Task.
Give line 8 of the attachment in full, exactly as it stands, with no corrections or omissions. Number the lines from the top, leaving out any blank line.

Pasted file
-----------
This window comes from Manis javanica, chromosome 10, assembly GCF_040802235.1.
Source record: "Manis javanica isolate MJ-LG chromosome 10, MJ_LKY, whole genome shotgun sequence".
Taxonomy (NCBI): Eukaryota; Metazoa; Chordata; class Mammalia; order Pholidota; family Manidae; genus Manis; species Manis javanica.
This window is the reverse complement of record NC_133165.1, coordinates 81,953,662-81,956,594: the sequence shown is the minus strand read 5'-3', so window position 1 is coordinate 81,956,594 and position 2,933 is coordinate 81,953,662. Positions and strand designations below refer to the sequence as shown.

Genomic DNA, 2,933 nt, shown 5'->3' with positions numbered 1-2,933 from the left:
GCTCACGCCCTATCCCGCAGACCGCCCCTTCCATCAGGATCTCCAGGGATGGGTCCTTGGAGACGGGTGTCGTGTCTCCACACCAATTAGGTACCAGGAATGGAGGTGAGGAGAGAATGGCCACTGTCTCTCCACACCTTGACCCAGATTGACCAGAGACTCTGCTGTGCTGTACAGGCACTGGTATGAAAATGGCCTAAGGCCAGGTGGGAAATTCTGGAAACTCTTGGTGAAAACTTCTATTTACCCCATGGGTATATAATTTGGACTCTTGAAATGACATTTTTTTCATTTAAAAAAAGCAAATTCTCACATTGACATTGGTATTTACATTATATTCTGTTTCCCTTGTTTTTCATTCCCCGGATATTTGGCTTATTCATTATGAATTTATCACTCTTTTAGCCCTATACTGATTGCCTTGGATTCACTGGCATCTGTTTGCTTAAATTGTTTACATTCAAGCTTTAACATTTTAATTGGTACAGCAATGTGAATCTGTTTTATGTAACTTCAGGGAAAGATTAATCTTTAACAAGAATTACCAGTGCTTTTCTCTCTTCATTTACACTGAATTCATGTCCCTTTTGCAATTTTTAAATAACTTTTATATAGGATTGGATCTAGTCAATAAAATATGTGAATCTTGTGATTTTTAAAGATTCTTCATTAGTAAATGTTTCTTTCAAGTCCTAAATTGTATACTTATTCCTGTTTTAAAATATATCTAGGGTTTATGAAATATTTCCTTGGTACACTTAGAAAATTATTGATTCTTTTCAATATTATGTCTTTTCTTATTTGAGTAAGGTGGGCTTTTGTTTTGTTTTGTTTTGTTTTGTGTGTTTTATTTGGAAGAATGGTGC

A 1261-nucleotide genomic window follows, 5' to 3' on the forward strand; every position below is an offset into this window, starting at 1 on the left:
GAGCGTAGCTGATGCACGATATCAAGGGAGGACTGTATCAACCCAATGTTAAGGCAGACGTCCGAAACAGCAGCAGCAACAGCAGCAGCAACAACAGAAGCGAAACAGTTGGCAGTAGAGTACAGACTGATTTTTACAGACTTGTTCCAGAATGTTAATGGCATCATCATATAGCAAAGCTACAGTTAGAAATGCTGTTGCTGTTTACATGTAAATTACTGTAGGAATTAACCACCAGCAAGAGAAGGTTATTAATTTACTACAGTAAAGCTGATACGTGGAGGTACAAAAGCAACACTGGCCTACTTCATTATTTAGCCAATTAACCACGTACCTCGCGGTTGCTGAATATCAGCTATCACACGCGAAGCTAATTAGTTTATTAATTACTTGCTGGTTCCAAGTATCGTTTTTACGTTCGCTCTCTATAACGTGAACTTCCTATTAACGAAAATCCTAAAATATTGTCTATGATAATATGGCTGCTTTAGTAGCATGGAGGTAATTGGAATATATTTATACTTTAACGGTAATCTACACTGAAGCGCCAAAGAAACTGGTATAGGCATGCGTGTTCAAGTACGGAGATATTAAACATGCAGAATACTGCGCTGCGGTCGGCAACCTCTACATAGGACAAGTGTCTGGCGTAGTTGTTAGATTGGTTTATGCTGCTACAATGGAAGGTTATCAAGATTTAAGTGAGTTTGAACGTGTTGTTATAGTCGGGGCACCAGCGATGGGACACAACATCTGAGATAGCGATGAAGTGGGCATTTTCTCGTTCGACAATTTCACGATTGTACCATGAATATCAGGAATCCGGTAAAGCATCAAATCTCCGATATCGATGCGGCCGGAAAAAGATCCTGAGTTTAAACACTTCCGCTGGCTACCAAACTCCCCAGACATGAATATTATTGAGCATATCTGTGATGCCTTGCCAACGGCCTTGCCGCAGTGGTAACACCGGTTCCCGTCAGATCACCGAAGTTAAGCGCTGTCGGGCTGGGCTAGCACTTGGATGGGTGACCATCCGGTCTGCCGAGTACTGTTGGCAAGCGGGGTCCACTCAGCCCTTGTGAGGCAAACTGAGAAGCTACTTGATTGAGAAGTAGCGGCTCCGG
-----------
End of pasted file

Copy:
GAGCGTAGCTGATGCACGATATCAAGGGAGGACTGTATCAACCCAATGTTAAGGCAGACGTCCGAAACAGCAGCAGCAACAGCAGCAGCAACAACAGAAGCGAAACAGTTGGCAGTAGAGTACAGACTGATTTTTACAGACTTGTTCCAGAATGTTAATGGCATCATCATATAGCAAAGCTACAGTTAGAAATGCTGTTGCTGTTTACATGTAAATTACTGTAGGAATTAACCACCAGCAAGAGAAGGTTATTAATTTACTACAGTAAAGCTGATACGTGGAGGTACAAAAGCAACACTGGCCTACTTCATTATTTAGCCAATTAACCACGTACCTCGCGGTTGCTGAATATCAGCTATCACACGCGAAGCTAATTAGTTTATTAATTACTTGCTGGTTCCAAGTATCGTTTTTACGTTCGCTCTCTATAACGTGAACTTCCTATTAACGAAAATCCTAAAATATTGTCTATGATAATATGGCTGCTTTAGTAGCATGGAGGTAATTGGAATATATTTATACTTTAACGGTAATCTACACTGAAGCGCCAAAGAAACTGGTATAGGCATGCGTGTTCAAGTACGGAGATATTAAACATGCAGAATACTGCGCTGCGGTCGGCAACCTCTACATAGGACAAGTGTCTGGCGTAGTTGTTAGATTGGTTTATGCTGCTACAATGGAAGGTTATCAAGATTTAAGTGAGTTTGAACGTGTTGTTATAGTCGGGGCACCAGCGATGGGACACAACATCTGAGATAGCGATGAAGTGGGCATTTTCTCGTTCGACAATTTCACGATTGTACCATGAATATCAGGAATCCGGTAAAGCATCAAATCTCCGATATCGATGCGGCCGGAAAAAGATCCTGAGTTTAAACACTTCCGCTGGCTACCAAACTCCCCAGACATGAATATTATTGAGCATATCTGTGATGCCTTGCCAACGGCCTTGCCGCAGTGGTAACACCGGTTCCCGTCAGATCACCGAAGTTAAGCGCTGTCGGGCTGGGCTAGCACTTGGATGGGTGACCATCCGGTCTGCCGAGTACTGTTGGCAAGCGGGGTCCACTCAGCCCTTGTGAGGCAAACTGAGAAGCTACTTGATTGAGAAGTAGCGGCTCCGG